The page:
Veal continued to feel shunned by his coworkers, which he attributed to his race and gender. (See, e.g., Veal Dep. at 216:14-217:14 (stating that as a man in a sales role, he would “get certain looks” and that his female coworkers “had . . . less respect” for him).) In early November 2016, Veal and a coworker had a loud disagreement that prompted a manager to send them to human resources to resolve the dispute. (Def.'s Statement of Undisputed Material Facts ¶¶ 119-20.) Veal did not attribute that dispute to racial bias. (See Id. ¶ 126.)

         On November 11, 2016, Veal confronted a different coworker, who he believed was “gossiping” about him. (Id. ¶ 128.) Veal did not know why the coworker, who is African-American, was talking about him, but he did not attribute the issue to bias or discrimination. (Id. ¶¶ 65, 136.) He told the coworker, “don't be cowardly, ” and suggested that his coworker's wife would disapprove of him “walking around, palling around with a bunch of women laughing at another man.” (Id. ¶¶ 129-31.) The coworker apologized and then sent an email to Bryan, the human resources manager, to report the incident. (Id. ¶¶ 135, 137.) He wrote that he “just had a very disturbing conversation with Rondell [Veal]” that “concern[ed] me very much.” (Def.'s Mot. for Summ. J., Ex. S.) He recounted being cornered by Veal and wrote, “I can't say I was threatened but I did not feel exactly safe.” (Id.) Less than an hour later, another employee emailed Bryan to report the incident. (See Def.'s Mot. for Summ. J., Ex. T.) She described Veal as “speaking and acting very aggressively” and “being very threatening.” (Id.) She noted that she “actually waited around the corner to listen if anything physical would happen.” (Id.)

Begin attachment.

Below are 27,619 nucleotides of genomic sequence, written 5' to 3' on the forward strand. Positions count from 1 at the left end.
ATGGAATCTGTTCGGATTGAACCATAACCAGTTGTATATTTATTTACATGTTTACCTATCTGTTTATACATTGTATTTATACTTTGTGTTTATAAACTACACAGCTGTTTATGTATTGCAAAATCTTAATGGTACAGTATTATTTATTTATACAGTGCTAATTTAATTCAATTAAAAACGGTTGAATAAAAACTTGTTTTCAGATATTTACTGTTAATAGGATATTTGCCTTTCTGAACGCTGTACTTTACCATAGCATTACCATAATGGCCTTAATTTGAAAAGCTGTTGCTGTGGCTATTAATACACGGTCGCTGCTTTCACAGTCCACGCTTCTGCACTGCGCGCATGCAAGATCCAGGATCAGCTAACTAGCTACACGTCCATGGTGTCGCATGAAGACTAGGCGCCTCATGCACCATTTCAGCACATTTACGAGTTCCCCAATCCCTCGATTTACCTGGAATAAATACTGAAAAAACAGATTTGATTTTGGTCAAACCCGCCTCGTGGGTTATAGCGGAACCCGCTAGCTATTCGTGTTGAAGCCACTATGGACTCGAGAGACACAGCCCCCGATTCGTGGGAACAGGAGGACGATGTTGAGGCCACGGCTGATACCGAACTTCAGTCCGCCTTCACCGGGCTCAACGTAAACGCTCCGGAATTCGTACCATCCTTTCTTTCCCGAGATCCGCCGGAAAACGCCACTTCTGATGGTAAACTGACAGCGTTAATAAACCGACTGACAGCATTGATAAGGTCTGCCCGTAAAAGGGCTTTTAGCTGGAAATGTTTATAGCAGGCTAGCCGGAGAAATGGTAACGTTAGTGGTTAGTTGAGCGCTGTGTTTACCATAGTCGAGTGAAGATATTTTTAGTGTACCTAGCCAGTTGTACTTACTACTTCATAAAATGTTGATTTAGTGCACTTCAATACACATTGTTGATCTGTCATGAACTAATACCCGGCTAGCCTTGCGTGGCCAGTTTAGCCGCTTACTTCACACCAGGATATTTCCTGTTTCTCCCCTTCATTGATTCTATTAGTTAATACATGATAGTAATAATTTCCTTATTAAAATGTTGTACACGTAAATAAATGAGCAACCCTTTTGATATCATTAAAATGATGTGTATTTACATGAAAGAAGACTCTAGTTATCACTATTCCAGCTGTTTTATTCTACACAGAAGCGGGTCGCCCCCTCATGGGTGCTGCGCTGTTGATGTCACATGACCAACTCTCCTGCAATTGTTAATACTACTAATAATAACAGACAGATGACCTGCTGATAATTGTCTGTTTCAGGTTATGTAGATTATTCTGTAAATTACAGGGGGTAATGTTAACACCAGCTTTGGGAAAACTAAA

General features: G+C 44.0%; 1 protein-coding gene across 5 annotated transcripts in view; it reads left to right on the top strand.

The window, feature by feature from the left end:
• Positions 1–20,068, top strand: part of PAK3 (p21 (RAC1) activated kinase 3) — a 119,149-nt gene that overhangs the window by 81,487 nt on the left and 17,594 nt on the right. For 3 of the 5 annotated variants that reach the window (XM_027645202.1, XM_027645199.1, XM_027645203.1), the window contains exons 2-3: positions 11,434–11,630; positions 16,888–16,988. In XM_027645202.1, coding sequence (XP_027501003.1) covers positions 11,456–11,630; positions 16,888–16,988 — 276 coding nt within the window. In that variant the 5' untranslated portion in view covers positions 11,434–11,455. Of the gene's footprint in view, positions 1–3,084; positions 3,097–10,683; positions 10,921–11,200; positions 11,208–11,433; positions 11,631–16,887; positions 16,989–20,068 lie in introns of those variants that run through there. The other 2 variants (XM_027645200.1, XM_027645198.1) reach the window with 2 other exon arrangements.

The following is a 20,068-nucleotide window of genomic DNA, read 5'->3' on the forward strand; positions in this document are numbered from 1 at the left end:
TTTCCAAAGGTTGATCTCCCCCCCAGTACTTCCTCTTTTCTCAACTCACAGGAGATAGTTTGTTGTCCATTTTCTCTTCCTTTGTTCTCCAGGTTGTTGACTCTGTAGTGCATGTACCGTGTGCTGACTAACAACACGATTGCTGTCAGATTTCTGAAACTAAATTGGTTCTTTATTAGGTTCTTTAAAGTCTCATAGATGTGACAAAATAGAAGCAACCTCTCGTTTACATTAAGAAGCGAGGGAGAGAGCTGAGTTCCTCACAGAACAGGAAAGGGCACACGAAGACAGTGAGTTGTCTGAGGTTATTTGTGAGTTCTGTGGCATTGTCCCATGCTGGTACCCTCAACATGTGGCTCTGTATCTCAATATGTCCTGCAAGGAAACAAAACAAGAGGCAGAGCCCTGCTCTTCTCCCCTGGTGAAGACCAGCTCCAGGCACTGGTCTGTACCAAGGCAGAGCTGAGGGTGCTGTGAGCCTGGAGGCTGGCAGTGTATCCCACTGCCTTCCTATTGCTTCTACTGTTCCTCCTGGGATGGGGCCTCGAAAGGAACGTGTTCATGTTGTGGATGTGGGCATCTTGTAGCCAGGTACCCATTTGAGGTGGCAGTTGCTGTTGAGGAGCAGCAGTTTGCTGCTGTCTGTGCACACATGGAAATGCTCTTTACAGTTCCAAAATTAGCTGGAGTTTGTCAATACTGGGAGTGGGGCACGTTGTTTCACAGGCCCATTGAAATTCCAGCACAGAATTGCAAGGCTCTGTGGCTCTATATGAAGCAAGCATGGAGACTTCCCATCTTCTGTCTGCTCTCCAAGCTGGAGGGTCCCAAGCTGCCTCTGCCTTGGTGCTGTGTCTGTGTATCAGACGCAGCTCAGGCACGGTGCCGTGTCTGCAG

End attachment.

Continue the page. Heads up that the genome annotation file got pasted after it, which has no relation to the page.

That same day, a third employee told Bryan about an incident from months earlier in which Veal seemed “erratic” and “enraged.” (Def.'s Statement of Material Facts ¶ 141.) Bryan told her to write down any complaints and send them to her by email. (Pl.'s Counter Statement of Material and Disputed Facts ¶ 43.) The employee reported “a pattern of . . . very erratic aggressive behavior, ” including ...